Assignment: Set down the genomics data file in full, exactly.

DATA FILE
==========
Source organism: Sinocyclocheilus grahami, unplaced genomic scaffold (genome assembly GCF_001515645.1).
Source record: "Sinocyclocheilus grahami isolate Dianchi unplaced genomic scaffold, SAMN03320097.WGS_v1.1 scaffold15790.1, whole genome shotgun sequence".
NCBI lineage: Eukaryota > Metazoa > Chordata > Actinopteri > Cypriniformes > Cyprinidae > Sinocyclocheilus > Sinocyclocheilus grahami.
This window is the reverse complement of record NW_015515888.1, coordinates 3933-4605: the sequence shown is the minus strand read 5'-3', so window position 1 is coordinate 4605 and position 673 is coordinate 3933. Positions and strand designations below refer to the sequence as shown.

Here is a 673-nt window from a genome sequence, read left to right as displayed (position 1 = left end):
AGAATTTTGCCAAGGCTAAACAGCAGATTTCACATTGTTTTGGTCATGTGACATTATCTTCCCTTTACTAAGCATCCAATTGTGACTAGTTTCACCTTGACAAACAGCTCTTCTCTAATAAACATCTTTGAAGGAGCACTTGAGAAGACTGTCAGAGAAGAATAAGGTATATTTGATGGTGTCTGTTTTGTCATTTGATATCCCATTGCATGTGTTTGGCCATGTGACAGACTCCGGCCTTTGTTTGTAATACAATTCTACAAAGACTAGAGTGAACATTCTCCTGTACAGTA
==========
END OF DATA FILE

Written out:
Source organism: Sinocyclocheilus grahami, unplaced genomic scaffold (genome assembly GCF_001515645.1).
Source record: "Sinocyclocheilus grahami isolate Dianchi unplaced genomic scaffold, SAMN03320097.WGS_v1.1 scaffold15790.1, whole genome shotgun sequence".
NCBI lineage: Eukaryota > Metazoa > Chordata > Actinopteri > Cypriniformes > Cyprinidae > Sinocyclocheilus > Sinocyclocheilus grahami.
This window is the reverse complement of record NW_015515888.1, coordinates 3933-4605: the sequence shown is the minus strand read 5'-3', so window position 1 is coordinate 4605 and position 673 is coordinate 3933. Positions and strand designations below refer to the sequence as shown.

Here is a 673-nt window from a genome sequence, read left to right as displayed (position 1 = left end):
AGAATTTTGCCAAGGCTAAACAGCAGATTTCACATTGTTTTGGTCATGTGACATTATCTTCCCTTTACTAAGCATCCAATTGTGACTAGTTTCACCTTGACAAACAGCTCTTCTCTAATAAACATCTTTGAAGGAGCACTTGAGAAGACTGTCAGAGAAGAATAAGGTATATTTGATGGTGTCTGTTTTGTCATTTGATATCCCATTGCATGTGTTTGGCCATGTGACAGACTCCGGCCTTTGTTTGTAATACAATTCTACAAAGACTAGAGTGAACATTCTCCTGTACAGTA